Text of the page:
Topaz and citrine are two lovely birthstones that can be worn by people born in November. While topaz is available in a wide range of colours, citrine is renowned for its lovely yellow and orange tones. Both birthstones for November are thought to provide relaxing qualities that also bring luck and warmth to the bearer. Since high-quality gems like topaz and citrine are not as scarce as for many of their contemporaries, these birthstones are often priced reasonably. As a result, people who were born in November have a wide range of alternatives. Choosing one will be your biggest issue.
Why are there two birthstones for November?
The 12 stones of the High Priest’s breastplate recorded in Exodus are thought to be the origin of the concept of birthstones. Wearing one stone per month of the year was formerly a widespread habit. The Jewelers of America sought to standardize birthstones in 1912. Modern birthstones are chosen primarily on what can be sold in huge quantities the quickest. Thus, there are two birthstones for November. The original birthstone was topaz, but citrine was eventually introduced as a less expensive substitute.
Is the birthstone for November unusual?
- Topaz is truly colorless, but impurities can give it nearly any hue, with conventional tones ranging from yellow to amber.
- Blue topaz is extremely rare in nature; those that are routinely sold have undergone treatment.
- The most expensive variety of topaz is imperial topaz, a reddish orange stone with pink undertones.
- The Greeks of antiquity thought that topaz could render its wearer invisible.
- The stone was additionally believed to reduce rage and stabilize powerful emotions.
- Topaz was viewed as a sign of strength and honor, and it was thought to bring sagacity and knowledge.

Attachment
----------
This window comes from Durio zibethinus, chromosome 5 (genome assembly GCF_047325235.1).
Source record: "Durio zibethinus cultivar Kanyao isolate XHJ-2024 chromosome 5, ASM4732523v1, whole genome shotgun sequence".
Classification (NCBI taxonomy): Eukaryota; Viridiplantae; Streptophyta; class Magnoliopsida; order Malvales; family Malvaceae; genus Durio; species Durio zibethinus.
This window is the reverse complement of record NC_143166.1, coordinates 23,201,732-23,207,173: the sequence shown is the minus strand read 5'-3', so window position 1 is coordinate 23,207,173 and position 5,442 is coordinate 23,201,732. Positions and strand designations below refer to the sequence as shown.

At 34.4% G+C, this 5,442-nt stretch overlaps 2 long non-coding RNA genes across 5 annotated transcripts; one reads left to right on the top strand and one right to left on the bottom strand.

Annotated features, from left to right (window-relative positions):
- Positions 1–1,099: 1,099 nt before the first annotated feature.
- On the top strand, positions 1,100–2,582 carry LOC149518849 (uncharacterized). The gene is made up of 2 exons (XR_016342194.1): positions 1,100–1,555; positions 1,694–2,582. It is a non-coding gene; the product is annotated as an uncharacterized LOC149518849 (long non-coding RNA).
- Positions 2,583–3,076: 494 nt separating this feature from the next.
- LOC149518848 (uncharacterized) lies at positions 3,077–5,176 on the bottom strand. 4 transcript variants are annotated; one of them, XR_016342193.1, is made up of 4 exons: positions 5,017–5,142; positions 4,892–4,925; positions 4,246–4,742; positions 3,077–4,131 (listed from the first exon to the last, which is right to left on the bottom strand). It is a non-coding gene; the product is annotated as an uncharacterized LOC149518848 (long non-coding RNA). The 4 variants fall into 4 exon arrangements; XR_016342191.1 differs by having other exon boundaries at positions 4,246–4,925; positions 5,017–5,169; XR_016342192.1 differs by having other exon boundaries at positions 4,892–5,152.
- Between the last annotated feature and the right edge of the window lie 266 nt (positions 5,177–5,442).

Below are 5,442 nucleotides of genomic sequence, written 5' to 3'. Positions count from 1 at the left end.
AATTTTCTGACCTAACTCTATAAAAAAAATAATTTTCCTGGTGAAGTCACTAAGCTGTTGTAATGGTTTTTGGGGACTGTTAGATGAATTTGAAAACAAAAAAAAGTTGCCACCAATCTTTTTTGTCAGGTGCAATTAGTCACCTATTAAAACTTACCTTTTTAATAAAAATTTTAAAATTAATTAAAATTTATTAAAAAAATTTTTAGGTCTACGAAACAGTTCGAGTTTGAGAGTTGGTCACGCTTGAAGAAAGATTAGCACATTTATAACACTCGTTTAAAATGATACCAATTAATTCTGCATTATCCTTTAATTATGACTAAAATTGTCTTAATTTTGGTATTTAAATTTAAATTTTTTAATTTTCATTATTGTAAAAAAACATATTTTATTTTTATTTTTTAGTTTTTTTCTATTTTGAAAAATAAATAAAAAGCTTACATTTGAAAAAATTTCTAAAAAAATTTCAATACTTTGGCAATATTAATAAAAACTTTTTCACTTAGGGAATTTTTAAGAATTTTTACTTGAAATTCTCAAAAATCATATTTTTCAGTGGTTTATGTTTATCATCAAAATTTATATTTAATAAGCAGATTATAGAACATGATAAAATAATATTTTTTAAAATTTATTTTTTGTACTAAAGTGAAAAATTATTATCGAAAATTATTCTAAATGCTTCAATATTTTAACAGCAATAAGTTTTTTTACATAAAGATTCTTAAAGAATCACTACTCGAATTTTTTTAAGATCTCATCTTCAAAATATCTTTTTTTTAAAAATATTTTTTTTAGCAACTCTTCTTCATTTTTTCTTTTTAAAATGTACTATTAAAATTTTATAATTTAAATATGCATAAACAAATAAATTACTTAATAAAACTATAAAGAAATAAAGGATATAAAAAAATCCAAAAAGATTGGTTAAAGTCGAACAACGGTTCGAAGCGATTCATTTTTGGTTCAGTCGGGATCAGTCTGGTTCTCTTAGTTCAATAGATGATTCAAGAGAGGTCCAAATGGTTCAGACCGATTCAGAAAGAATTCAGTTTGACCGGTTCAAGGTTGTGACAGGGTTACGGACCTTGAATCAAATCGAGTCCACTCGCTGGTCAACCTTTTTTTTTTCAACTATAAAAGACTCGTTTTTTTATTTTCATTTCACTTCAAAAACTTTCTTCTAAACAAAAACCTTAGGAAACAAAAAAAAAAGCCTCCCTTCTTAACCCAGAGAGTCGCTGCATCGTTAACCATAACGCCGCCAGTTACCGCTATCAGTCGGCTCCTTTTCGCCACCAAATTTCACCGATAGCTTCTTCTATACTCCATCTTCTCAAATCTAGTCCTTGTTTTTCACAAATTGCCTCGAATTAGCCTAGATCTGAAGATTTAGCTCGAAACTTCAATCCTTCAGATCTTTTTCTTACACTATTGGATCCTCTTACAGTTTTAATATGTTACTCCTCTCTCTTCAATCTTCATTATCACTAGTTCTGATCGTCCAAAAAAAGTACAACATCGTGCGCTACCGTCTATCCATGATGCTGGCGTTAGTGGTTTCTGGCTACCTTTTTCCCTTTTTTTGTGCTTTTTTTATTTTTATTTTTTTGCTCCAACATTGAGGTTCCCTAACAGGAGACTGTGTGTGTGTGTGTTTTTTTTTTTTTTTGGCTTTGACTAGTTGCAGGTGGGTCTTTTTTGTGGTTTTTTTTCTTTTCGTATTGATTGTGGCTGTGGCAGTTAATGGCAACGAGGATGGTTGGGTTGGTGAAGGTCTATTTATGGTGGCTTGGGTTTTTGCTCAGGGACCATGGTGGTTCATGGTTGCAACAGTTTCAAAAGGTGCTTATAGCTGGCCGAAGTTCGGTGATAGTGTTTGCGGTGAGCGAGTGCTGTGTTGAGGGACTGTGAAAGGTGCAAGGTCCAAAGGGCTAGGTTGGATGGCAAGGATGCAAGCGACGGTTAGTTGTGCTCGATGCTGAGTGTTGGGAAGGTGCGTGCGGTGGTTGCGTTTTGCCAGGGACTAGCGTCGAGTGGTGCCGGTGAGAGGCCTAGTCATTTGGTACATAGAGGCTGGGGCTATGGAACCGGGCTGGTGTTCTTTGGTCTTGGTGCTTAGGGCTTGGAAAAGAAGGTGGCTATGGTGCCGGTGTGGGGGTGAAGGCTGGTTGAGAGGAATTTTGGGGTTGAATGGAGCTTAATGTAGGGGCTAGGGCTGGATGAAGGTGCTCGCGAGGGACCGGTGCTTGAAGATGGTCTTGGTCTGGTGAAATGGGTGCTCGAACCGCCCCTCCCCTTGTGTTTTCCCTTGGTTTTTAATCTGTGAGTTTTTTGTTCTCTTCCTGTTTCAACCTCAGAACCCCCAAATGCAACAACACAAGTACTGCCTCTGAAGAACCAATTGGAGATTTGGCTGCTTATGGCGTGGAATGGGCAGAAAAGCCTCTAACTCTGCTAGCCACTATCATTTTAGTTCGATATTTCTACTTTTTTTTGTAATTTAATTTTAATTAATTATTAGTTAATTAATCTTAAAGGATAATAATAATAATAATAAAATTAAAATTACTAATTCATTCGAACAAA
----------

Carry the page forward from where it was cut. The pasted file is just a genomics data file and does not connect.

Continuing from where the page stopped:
Why is the birthstone for November yellow?
Topaz, the birthstone for this month, gives you a wide range of color options. Despite being the traditional birthstone hue, topaz is essentially colorless in nature. This stone’s different hues are caused by natural or artificial additions or impurities that occur in the stone.
Topaz or citrine, which is superior?
Imperial topaz is the gem used to commemorate a marriage’s 23rd anniversary, while blue topaz is customarily chosen to honor a couple’s fourth wedding anniversary.
Topaz was regarded to give power to the ancient Greeks, and from the 1300s to the 1600s, it was believed to be able to ward off evil spells and calm rage throughout Europe. For many years, Indians believed that wearing a topaz pendant above the heart would bring about long life, wisdom, and beauty.
All clear yellow, orange, or brown gemstones were referred to as topaz until the turn of the 20th century. As a result, topaz was supposed to have a golden colour and attract wealth and gold to the wearer.
Topaz is quite harda Mohs scale 8but not extremely tough, thus it needs to be cleaned carefully. (Recall that the Mohs’ scale of hardness is used to categorize minerals.) Because topaz is sensitive to high heat, avoid using steam or ultrasonic cleaners on the stone. Topaz should be cleaned with warm, soapy water, advises Southern California-based bespoke jeweler Shmukler Design, to stop cracking.